Climate change hurts wildlife in our own backyards
For far too long, climate change seemed like a distant, impersonal problem. But the unfortunate reality is that many wildlife populations are feeling the effects of climate change now, and right in our own backyards. Meet Stephanie, Paul and Jack: three CCL volunteers who love the wildlife in their area and are lobbying Congress to protect it. They told their stories in a recent article for the National Wildlife Federation. Here’s a teaser:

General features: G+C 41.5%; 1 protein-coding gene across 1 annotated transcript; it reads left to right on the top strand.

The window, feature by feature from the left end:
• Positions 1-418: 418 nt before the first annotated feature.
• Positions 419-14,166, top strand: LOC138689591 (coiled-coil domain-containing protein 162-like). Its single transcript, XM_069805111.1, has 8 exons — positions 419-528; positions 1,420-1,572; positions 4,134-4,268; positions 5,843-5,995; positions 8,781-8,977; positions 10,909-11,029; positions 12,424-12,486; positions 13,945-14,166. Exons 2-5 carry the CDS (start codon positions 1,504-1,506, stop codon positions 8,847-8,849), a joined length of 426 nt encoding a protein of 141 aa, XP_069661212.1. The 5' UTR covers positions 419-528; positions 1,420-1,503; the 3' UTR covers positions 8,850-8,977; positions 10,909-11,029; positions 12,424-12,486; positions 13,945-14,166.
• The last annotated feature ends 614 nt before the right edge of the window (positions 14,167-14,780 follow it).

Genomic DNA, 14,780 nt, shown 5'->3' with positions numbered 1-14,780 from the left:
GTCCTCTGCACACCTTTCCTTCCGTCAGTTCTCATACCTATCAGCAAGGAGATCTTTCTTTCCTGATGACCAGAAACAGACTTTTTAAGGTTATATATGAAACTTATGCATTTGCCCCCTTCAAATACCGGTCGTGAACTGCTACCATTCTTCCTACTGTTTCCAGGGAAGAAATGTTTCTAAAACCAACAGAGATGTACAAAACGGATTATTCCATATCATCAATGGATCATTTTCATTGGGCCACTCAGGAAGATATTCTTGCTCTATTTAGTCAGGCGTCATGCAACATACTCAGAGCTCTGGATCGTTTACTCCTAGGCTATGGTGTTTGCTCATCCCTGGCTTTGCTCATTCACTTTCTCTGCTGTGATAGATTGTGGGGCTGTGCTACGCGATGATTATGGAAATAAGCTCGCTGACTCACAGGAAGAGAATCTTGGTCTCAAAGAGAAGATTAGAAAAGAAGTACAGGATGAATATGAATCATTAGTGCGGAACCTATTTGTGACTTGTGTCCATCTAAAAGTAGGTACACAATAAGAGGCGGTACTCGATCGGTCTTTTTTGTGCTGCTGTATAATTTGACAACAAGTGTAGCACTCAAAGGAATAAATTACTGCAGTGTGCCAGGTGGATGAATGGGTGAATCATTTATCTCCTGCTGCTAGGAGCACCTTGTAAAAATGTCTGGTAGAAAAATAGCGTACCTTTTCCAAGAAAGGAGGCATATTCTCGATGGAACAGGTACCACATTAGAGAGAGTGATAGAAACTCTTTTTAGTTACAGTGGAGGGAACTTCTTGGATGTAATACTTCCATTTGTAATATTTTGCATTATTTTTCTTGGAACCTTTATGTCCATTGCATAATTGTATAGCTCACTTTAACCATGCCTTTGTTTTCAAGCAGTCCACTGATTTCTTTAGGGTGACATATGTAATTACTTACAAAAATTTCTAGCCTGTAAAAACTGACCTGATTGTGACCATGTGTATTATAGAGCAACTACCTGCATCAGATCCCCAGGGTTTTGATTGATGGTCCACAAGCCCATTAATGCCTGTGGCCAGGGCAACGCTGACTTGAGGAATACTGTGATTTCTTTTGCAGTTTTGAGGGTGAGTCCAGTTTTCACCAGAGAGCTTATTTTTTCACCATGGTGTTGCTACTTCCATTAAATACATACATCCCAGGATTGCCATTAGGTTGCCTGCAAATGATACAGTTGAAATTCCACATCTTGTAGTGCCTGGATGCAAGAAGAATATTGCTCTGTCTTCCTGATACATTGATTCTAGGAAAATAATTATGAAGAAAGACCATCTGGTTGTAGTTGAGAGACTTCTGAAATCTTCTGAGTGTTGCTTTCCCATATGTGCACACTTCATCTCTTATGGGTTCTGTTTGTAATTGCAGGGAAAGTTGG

Stephanie Sides’ home in Encinitas, Calif. used to be a hot spot for the local bullfrogs to hang out. “I used to have an entire symphony of voices, all distinctive with different pitches. Even though I used to have to wear earplugs to get to sleep at night, I loved those frogs and their music.” She even hosted a “bullfrog party” several summers in a row.
But now, she says, “The bullfrogs have largely disappeared in the last several years, presumably due to drought.” California experienced drought conditions from 2011 until just this year, and frogs and toads need water to mate and lay their eggs. “I hear one lone frog voice this summer,” she says. The days of her bullfrog parties, of connecting with each other over the joys and intrigue of nature, are “now mostly lost and sorely missed,” she says.